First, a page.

DUBAI // There is only one spot at the top and thousands want a shot at fame, fortune and hordes of screaming fans. Indian Idol, the reality musical show similar to American Idol, kicked off two days of auditions for Indians living in Dubai today. The show will debut its fourth season in September and has scouted for talent in Dubai for the past two years. A production crew with casting directors from India set up shop at the Indian High School in Karama after picking contestants from 15 Indian cities and London. They are making a final stop in Dubai, where thousands of hopefuls gathered for auditions.
Aspiring stars aged from 16 to 30 streamed into the school auditorium from 8.30am. Some paced, some chatted or sent text messages on mobile phones. Some sang, while others used plastic chairs as makeshift drums before being marched off in groups of 10 to the audition rooms. Each contestant was given a number prefixed with the Dubai code: DX. The crew recognised one of the contestants, Sai Iyer, 25, a graphic designer who works in Media City. He tried to qualify in Mumbai for the first two seasons. Since then, he has moved to Dubai, but decided to try again.
Having taken a day off from work and juggling nervous phone calls from his parents who were familiar with the routine, Mr Iyer had spent the morning trying the notes and scales of the two songs he planned to present on his keyboard before switching to a guitar. "I have been singing since the age of seven," he said. "I have a bit of training from my mother who sings Indian classical music." Amitabh Atreya, the creative director of Indian Idol, was all too familiar with the phenomenon of familiar faces popping up at auditions.
"Lots of people come on stage and realise that they are not so good," he said. "Some take the advice and leave, some don't. They come back. It becomes a habit for some. They just want to be on camera. But then there are those who go back, learn and come back and make a difference." One competitor reached the finals last year after being rejected the previous year, but Mr Atreya has also had to deal with those who do not take rejection well. Some ask for a second chance immediately, others throw a fit. "Like that, there are hundreds of stories," he said.
The morning session saw a rush of high-school students on their summer break. Later in the day, professionals on their lunch breaks were showing up to audition. Deepika Satyarajan, 17, wanted to model her life on Sunidhi Chauhan, one of Bollywood's young crop of playback singers who was discovered on another musical reality show. When she qualified for the next round, she clutched at her heart. Atif Khan, 28, a crane operator sporting a tight orange T-shirt and striped jeans, was quietly confident.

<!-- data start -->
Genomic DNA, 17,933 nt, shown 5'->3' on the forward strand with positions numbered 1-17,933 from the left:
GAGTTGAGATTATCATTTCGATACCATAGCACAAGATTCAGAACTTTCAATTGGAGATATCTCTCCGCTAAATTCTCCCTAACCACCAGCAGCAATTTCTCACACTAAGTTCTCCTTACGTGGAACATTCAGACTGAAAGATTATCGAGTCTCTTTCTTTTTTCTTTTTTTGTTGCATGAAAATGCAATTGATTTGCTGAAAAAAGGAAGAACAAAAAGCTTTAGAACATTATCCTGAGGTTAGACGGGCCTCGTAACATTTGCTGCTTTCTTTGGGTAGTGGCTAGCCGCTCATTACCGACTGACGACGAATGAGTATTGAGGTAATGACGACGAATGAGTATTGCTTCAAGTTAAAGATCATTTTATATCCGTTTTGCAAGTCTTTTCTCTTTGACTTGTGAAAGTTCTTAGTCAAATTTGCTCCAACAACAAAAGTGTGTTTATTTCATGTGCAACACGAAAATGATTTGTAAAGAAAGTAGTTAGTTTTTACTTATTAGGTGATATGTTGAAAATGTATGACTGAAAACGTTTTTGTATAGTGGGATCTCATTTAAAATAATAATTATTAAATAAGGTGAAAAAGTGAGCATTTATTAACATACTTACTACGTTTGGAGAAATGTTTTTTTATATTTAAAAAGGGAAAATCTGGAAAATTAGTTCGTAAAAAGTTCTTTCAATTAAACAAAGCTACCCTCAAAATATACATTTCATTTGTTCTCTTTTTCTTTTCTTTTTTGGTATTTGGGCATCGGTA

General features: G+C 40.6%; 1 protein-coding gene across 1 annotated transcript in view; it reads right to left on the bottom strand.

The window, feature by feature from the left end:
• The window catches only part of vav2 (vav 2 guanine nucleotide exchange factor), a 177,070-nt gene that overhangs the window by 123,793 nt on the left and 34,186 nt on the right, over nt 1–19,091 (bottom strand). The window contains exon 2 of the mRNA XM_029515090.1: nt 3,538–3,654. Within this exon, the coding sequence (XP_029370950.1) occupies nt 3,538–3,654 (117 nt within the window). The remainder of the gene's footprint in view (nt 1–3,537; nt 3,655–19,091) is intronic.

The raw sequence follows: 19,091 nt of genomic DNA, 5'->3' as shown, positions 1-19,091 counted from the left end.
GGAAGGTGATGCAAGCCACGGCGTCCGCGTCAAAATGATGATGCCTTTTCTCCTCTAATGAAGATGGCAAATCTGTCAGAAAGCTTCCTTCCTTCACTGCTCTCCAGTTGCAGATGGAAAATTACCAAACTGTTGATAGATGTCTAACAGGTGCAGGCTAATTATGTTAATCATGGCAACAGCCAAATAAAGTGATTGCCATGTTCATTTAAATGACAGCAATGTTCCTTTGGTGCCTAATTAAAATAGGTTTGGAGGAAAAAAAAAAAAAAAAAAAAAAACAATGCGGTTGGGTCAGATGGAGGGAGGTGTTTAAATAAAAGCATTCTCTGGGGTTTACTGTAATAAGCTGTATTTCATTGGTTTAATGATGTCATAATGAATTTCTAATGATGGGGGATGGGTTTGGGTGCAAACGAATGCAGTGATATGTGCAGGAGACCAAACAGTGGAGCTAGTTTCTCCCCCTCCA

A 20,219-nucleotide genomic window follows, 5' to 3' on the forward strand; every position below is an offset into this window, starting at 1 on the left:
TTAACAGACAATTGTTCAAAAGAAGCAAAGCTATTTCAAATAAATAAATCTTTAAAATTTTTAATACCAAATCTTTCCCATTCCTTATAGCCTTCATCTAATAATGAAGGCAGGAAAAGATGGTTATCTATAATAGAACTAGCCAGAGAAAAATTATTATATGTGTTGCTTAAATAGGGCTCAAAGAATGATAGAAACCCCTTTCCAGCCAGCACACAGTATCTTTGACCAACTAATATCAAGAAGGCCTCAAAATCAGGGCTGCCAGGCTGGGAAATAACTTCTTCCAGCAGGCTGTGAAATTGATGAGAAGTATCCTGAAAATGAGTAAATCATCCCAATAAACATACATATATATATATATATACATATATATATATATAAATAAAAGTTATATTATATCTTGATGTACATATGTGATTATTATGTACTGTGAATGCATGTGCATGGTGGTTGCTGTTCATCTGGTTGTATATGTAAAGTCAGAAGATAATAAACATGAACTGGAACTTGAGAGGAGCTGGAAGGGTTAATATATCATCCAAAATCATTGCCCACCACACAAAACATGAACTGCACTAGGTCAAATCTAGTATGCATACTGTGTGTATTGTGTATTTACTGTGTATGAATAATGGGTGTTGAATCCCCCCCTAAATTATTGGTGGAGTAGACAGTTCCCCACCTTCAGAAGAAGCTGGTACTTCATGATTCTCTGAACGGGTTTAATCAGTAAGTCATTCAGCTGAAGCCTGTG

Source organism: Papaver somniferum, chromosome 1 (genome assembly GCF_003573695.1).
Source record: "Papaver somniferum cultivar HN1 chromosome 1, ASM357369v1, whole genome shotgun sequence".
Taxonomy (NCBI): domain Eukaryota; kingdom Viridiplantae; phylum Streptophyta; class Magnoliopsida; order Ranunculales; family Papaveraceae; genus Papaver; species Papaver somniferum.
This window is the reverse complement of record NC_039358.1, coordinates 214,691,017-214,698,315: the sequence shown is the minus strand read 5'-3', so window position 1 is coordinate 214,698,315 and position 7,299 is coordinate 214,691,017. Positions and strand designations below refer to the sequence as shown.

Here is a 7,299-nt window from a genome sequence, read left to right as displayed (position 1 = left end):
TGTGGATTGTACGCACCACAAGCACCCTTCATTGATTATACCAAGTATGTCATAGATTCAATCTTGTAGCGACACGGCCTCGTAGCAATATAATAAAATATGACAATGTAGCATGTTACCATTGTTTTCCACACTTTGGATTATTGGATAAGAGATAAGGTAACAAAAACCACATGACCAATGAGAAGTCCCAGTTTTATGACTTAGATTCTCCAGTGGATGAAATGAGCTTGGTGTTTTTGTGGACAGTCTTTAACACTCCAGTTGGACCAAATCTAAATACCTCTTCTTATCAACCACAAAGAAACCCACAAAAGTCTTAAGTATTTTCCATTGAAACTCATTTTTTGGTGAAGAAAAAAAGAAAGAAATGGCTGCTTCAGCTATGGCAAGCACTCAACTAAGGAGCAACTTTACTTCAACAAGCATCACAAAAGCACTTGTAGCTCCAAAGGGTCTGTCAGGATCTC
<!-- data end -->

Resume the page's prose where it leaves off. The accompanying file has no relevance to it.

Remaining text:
"If I am selected, my life will change," he said, adding that he was already working on his first album. Indian Idol can turn previous years' finalists, such as Meiyang Chang, into instant celebrities. During a stopover in Calcutta on his way to join his father's dental practice, Chang signed up for an audition last year for fun. Today, he is hosting the reality segment of the auditions for the television show on Sony Entertainment Television, Asia.
Throughout the day, aspiring vocalists interrupt his television taping for autographs and photos. Chang and three other finalists from last year have formed a boy band called the F4s. "It stands for anything from fabulous to freaky to funky," he said. "Actually, it is open to interpretation." Fans, especially girls who have come to audition, cannot get enough of this sort of attitude. "I don't understand people who go hysterical," said Chang. "But it is nice to see children smile. Our biggest fan base: girls and kids."
The contestants who qualified will sing again for a panel of celebrity judges and while there is no fixed number of candidates from any city, seven were selected from Dubai last year. Late in the day, contestants will find out whether they are bound for Mumbai, where they face at least three more elimination rounds before the final 20 are picked for the live show. "In an instant you see potential," said Mr Atreya. "Basically, you see people and you see promise. Then you see them grow."